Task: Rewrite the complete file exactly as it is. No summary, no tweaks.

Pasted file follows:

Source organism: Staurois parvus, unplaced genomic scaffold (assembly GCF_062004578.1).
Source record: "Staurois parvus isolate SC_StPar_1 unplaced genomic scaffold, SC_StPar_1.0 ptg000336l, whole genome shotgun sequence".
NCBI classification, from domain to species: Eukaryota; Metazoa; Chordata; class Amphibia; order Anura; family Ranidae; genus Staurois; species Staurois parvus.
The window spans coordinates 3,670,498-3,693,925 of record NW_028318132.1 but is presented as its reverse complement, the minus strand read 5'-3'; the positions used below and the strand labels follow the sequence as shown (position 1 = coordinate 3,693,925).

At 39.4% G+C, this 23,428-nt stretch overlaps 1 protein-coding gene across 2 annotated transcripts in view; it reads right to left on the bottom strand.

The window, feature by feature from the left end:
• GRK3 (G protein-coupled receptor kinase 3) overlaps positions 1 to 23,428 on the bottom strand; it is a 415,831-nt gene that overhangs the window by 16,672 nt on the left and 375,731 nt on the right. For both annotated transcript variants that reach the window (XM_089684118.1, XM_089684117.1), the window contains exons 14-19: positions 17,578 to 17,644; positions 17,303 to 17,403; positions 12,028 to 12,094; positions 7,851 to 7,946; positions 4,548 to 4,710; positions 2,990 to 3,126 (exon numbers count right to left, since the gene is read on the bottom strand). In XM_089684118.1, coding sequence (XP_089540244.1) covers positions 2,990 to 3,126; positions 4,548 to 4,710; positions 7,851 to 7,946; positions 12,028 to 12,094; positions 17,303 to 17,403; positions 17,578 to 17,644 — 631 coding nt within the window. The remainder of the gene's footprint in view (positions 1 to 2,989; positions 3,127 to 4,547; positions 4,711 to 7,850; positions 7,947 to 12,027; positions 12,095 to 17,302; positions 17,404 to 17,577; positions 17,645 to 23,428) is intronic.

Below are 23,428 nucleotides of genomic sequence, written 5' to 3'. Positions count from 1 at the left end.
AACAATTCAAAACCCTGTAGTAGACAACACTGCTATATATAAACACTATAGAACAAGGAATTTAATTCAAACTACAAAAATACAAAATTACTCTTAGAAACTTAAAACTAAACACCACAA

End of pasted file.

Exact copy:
Source organism: Staurois parvus, unplaced genomic scaffold (assembly GCF_062004578.1).
Source record: "Staurois parvus isolate SC_StPar_1 unplaced genomic scaffold, SC_StPar_1.0 ptg000336l, whole genome shotgun sequence".
NCBI classification, from domain to species: Eukaryota; Metazoa; Chordata; class Amphibia; order Anura; family Ranidae; genus Staurois; species Staurois parvus.
The window spans coordinates 3,670,498-3,693,925 of record NW_028318132.1 but is presented as its reverse complement, the minus strand read 5'-3'; the positions used below and the strand labels follow the sequence as shown (position 1 = coordinate 3,693,925).

At 39.4% G+C, this 23,428-nt stretch overlaps 1 protein-coding gene across 2 annotated transcripts in view; it reads right to left on the bottom strand.

The window, feature by feature from the left end:
• GRK3 (G protein-coupled receptor kinase 3) overlaps positions 1 to 23,428 on the bottom strand; it is a 415,831-nt gene that overhangs the window by 16,672 nt on the left and 375,731 nt on the right. For both annotated transcript variants that reach the window (XM_089684118.1, XM_089684117.1), the window contains exons 14-19: positions 17,578 to 17,644; positions 17,303 to 17,403; positions 12,028 to 12,094; positions 7,851 to 7,946; positions 4,548 to 4,710; positions 2,990 to 3,126 (exon numbers count right to left, since the gene is read on the bottom strand). In XM_089684118.1, coding sequence (XP_089540244.1) covers positions 2,990 to 3,126; positions 4,548 to 4,710; positions 7,851 to 7,946; positions 12,028 to 12,094; positions 17,303 to 17,403; positions 17,578 to 17,644 — 631 coding nt within the window. The remainder of the gene's footprint in view (positions 1 to 2,989; positions 3,127 to 4,547; positions 4,711 to 7,850; positions 7,947 to 12,027; positions 12,095 to 17,302; positions 17,404 to 17,577; positions 17,645 to 23,428) is intronic.

Below are 23,428 nucleotides of genomic sequence, written 5' to 3'. Positions count from 1 at the left end.
AACAATTCAAAACCCTGTAGTAGACAACACTGCTATATATAAACACTATAGAACAAGGAATTTAATTCAAACTACAAAAATACAAAATTACTCTTAGAAACTTAAAACTAAACACCACAA